Christopher J. Kane, MD, FACS, presented “Racial Justice and Prostate Cancer” during the 29th Annual Perspectives in Urology: Point-Counterpoint, on November 18, 2021, in Coronado Island, San Diego, California.

How to cite: Kane, Christopher J. Racial Justice and Prostate Cancer.” November 18, 2021. Accessed Aug 2022. https://grandroundsinurology.com/racial-justice-and-prostate-cancer​​​/

Racial Justice and Prostate Cancer – Summary

Christopher J. Kane, MD, FACS, the Dean of Clinical Affairs at the University of California San Diego School of Medicine, and the CEO of the UC San Diego Health Physician Group, discusses the role of race in prostate cancer mortality among Black men. Dr. Kane presents data showing that both the incidence and rate of death from prostate cancer are significantly higher in Black men, and that this ratio has remained consistent over time. Referencing the SEER database, Dr. Kane notes that Black men were twice as likely to die of prostate cancer. While there are claims that biologic differences between Black and White men are to blame for the rate of death, Dr. Kane points out that the genetic differences between Black men are similar to the genetic difference between White men. He further adds that inheritance patterns of Black Americans are highly variable and cannot be considered a homogenous biological construct. Beyond genetic factors, Dr. Kane mentions other possible causes for the disparity including environmental factors, care dynamics, care quality, and availability. He then reviews a study that analyzed three cohorts to determine whether Black race was associated with inferior prostate cancer outcomes if patients had similar access to care and standardized treatment. The results indicate that Black men were not at higher risk of prostate cancer mortality when they had access to better healthcare. He concludes that physicians can save nearly 4,000 Black men who would otherwise die of prostate cancer each year. Regardless of potential factors impacting disease risk and progression in Black men, Dr. Kane maintains that providing superb screening, detection, and treatment can reduce the observed racial difference in prostate cancer outcomes.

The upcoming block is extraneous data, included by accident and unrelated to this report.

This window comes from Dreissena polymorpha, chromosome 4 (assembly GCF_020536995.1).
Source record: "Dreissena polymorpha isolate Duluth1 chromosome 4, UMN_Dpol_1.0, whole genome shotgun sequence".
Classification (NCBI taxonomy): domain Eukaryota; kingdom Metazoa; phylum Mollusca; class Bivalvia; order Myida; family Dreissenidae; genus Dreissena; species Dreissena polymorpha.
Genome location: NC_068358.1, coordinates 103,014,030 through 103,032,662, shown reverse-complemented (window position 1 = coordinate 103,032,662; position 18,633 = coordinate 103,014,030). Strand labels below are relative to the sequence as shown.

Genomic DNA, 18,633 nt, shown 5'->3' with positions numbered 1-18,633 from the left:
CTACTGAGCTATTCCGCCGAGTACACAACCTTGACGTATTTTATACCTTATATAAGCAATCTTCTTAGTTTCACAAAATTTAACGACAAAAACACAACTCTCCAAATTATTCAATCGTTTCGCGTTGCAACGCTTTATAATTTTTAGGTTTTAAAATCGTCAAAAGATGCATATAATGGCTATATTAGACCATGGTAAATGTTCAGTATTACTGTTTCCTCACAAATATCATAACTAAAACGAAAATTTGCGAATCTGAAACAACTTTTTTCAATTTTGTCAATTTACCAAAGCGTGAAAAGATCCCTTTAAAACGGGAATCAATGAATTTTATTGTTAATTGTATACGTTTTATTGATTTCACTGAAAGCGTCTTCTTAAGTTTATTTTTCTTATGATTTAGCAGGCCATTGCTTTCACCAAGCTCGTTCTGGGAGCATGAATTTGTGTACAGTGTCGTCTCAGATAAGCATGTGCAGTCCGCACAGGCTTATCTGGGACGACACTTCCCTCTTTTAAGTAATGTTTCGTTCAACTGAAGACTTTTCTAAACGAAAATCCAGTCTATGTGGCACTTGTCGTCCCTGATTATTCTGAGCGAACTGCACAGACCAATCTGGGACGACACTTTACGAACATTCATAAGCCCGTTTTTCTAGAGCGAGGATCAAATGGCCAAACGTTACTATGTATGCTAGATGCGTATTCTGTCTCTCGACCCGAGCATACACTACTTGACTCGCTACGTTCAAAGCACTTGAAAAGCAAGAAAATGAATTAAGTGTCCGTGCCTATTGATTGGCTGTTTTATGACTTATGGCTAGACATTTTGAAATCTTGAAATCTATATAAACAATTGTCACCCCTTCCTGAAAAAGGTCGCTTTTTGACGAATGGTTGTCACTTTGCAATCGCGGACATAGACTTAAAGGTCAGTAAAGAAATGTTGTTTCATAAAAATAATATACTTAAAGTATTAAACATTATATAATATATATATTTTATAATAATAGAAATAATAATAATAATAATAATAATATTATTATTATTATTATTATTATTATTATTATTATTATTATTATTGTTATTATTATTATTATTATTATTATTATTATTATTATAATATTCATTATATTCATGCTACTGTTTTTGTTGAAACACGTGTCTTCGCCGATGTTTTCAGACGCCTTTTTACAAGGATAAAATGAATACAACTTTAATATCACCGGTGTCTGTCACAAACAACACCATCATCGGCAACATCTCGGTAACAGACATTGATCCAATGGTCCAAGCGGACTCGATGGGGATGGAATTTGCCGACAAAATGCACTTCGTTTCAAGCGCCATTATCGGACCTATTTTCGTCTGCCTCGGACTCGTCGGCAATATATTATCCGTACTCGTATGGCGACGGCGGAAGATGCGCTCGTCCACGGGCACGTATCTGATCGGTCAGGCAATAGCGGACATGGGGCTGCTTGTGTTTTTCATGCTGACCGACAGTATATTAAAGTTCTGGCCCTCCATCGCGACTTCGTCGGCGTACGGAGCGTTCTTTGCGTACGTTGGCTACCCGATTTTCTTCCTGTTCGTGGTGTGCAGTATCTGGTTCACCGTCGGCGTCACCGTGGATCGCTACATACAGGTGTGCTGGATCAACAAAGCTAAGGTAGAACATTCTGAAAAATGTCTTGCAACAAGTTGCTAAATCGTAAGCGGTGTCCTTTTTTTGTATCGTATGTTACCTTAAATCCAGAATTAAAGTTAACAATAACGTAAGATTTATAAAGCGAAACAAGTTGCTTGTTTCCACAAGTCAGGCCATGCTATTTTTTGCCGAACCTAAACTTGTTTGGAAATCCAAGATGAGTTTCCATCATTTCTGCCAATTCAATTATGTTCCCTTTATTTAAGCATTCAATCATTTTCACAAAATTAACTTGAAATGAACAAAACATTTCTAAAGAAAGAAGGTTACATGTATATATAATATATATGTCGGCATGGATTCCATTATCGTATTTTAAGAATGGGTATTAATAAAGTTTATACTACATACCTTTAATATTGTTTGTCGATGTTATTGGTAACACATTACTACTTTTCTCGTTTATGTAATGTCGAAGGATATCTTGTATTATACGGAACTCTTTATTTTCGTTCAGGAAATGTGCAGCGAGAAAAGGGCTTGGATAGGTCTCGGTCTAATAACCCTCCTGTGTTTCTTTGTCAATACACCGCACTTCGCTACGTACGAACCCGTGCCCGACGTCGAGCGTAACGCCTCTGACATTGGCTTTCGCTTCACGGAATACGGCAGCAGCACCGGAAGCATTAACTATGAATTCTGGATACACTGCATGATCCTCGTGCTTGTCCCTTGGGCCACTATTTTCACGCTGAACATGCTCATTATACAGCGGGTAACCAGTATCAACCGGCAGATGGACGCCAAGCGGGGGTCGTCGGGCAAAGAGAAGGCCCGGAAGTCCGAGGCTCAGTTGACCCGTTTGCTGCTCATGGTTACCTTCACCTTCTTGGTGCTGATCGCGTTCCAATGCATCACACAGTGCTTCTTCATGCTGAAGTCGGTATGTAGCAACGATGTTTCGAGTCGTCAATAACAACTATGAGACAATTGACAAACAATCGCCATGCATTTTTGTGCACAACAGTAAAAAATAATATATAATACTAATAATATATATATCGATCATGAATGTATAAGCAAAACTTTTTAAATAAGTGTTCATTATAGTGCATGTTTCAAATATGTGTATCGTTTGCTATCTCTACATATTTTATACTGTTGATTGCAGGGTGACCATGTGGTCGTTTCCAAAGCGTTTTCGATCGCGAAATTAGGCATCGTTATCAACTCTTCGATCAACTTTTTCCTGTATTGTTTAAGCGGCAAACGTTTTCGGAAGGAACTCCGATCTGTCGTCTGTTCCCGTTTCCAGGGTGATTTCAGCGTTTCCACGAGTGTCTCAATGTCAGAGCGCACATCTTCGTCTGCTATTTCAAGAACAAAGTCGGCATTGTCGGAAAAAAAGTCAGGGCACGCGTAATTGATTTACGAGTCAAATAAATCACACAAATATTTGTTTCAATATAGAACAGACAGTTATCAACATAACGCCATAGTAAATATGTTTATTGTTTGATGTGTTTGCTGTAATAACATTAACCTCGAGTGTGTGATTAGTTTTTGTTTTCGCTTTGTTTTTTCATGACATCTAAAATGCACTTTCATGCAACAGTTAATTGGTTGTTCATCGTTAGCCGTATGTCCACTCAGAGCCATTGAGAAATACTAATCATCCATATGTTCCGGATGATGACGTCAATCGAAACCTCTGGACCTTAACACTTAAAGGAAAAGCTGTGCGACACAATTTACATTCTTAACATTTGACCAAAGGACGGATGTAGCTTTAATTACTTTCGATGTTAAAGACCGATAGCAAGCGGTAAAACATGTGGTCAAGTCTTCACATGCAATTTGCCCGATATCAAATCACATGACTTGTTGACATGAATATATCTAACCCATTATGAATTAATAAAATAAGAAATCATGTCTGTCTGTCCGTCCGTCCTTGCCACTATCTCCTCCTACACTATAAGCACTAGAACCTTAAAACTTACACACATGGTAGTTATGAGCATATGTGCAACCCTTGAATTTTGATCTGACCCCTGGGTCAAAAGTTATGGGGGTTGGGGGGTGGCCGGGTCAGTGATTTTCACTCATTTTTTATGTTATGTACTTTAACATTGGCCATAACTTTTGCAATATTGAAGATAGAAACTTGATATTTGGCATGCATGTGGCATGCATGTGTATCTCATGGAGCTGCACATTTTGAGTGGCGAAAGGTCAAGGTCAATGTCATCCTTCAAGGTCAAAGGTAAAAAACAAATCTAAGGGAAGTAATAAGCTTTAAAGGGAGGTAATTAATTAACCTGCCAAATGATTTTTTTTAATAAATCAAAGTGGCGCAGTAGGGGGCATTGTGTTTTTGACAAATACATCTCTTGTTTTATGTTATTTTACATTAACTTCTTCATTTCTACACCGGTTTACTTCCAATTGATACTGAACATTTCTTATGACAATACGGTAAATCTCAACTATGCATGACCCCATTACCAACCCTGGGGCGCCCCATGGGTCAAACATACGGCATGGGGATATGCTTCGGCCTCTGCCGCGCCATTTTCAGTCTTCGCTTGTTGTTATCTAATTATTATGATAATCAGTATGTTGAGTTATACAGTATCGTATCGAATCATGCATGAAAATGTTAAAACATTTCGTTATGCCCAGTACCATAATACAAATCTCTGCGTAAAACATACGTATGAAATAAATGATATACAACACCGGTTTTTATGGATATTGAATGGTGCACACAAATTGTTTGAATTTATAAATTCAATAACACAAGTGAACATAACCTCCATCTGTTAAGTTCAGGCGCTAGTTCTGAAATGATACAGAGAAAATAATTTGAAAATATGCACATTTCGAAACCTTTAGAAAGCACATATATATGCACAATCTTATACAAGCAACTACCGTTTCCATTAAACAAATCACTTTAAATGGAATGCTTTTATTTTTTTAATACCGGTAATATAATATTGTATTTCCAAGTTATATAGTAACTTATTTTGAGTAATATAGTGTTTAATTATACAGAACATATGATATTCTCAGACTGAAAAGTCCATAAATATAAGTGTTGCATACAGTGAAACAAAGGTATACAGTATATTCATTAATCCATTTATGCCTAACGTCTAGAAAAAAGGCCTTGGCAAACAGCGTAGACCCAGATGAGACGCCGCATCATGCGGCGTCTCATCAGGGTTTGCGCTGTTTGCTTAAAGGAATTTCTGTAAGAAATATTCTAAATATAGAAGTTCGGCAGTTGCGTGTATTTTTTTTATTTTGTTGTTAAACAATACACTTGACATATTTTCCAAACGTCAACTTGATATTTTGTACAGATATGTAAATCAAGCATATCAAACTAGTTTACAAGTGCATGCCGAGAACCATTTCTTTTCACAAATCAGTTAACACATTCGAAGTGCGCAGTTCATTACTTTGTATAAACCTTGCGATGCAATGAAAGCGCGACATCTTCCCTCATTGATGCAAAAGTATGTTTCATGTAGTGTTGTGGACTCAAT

About the 29th Annual Perspectives in Urology: Point Counterpoint conference:
Presented by Program Chair and Grand Rounds in Urology Editor-in-Chief E. David Crawford, MD, this conference brought together leading experts in urology, medical oncology, and radiation oncology to discuss and debate the latest topics in genitourinary cancers, primarily prostate cancer and bladder cancer. This interactive conference offered topical lectures, pro/con debates, interesting-case presentations, interactive panel discussions, and interactive audience and faculty networking.